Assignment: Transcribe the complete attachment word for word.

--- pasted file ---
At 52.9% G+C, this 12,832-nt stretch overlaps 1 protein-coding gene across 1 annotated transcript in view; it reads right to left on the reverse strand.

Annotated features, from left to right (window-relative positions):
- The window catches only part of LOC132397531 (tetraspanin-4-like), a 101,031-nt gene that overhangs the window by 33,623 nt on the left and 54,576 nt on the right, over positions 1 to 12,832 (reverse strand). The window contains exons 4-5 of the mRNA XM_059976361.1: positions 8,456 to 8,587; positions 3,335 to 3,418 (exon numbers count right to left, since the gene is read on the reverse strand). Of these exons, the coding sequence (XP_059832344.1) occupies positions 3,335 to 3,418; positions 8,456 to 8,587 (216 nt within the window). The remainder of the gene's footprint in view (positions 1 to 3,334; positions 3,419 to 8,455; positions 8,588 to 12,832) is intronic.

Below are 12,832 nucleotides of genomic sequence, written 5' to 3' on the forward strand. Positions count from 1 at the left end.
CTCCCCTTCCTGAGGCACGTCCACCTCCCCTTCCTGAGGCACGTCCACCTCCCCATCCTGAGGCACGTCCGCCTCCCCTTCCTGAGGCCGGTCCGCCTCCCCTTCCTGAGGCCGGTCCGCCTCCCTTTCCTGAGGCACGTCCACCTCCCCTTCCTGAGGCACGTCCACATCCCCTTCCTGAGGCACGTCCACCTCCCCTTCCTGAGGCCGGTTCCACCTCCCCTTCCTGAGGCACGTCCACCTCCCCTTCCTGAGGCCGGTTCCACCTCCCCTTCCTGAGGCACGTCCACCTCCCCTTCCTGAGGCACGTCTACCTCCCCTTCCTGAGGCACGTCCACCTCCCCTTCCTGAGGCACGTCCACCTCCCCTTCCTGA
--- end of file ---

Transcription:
At 52.9% G+C, this 12,832-nt stretch overlaps 1 protein-coding gene across 1 annotated transcript in view; it reads right to left on the reverse strand.

Annotated features, from left to right (window-relative positions):
- The window catches only part of LOC132397531 (tetraspanin-4-like), a 101,031-nt gene that overhangs the window by 33,623 nt on the left and 54,576 nt on the right, over positions 1 to 12,832 (reverse strand). The window contains exons 4-5 of the mRNA XM_059976361.1: positions 8,456 to 8,587; positions 3,335 to 3,418 (exon numbers count right to left, since the gene is read on the reverse strand). Of these exons, the coding sequence (XP_059832344.1) occupies positions 3,335 to 3,418; positions 8,456 to 8,587 (216 nt within the window). The remainder of the gene's footprint in view (positions 1 to 3,334; positions 3,419 to 8,455; positions 8,588 to 12,832) is intronic.

Below are 12,832 nucleotides of genomic sequence, written 5' to 3' on the forward strand. Positions count from 1 at the left end.
CTCCCCTTCCTGAGGCACGTCCACCTCCCCTTCCTGAGGCACGTCCACCTCCCCATCCTGAGGCACGTCCGCCTCCCCTTCCTGAGGCCGGTCCGCCTCCCCTTCCTGAGGCCGGTCCGCCTCCCTTTCCTGAGGCACGTCCACCTCCCCTTCCTGAGGCACGTCCACATCCCCTTCCTGAGGCACGTCCACCTCCCCTTCCTGAGGCCGGTTCCACCTCCCCTTCCTGAGGCACGTCCACCTCCCCTTCCTGAGGCCGGTTCCACCTCCCCTTCCTGAGGCACGTCCACCTCCCCTTCCTGAGGCACGTCTACCTCCCCTTCCTGAGGCACGTCCACCTCCCCTTCCTGAGGCACGTCCACCTCCCCTTCCTGA